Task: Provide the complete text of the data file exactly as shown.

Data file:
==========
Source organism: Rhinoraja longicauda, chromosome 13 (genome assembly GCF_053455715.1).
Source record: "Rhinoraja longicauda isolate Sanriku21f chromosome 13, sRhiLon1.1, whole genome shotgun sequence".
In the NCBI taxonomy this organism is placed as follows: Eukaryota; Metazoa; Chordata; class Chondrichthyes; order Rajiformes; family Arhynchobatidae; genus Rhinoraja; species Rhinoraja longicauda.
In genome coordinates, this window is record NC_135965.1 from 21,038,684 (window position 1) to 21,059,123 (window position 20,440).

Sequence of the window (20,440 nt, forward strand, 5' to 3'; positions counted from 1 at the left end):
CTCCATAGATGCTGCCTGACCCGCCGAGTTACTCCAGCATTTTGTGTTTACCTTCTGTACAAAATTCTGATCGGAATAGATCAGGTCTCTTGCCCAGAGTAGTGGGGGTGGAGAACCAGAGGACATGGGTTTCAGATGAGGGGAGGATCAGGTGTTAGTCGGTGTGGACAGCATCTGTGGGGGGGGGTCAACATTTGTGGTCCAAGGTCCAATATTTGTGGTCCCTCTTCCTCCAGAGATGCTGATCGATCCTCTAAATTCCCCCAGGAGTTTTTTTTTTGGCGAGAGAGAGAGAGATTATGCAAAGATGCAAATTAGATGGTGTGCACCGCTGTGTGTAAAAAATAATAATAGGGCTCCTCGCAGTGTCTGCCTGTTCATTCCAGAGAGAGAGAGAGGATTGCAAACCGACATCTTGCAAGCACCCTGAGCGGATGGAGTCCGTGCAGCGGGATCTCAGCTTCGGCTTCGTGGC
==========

Source organism: Rhinoraja longicauda, chromosome 13 (genome assembly GCF_053455715.1).
Source record: "Rhinoraja longicauda isolate Sanriku21f chromosome 13, sRhiLon1.1, whole genome shotgun sequence".
In the NCBI taxonomy this organism is placed as follows: Eukaryota; Metazoa; Chordata; class Chondrichthyes; order Rajiformes; family Arhynchobatidae; genus Rhinoraja; species Rhinoraja longicauda.
In genome coordinates, this window is record NC_135965.1 from 21,038,684 (window position 1) to 21,059,123 (window position 20,440).

Sequence of the window (20,440 nt, forward strand, 5' to 3'; positions counted from 1 at the left end):
CTCCATAGATGCTGCCTGACCCGCCGAGTTACTCCAGCATTTTGTGTTTACCTTCTGTACAAAATTCTGATCGGAATAGATCAGGTCTCTTGCCCAGAGTAGTGGGGGTGGAGAACCAGAGGACATGGGTTTCAGATGAGGGGAGGATCAGGTGTTAGTCGGTGTGGACAGCATCTGTGGGGGGGGGTCAACATTTGTGGTCCAAGGTCCAATATTTGTGGTCCCTCTTCCTCCAGAGATGCTGATCGATCCTCTAAATTCCCCCAGGAGTTTTTTTTTTGGCGAGAGAGAGAGAGATTATGCAAAGATGCAAATTAGATGGTGTGCACCGCTGTGTGTAAAAAATAATAATAGGGCTCCTCGCAGTGTCTGCCTGTTCATTCCAGAGAGAGAGAGAGGATTGCAAACCGACATCTTGCAAGCACCCTGAGCGGATGGAGTCCGTGCAGCGGGATCTCAGCTTCGGCTTCGTGGC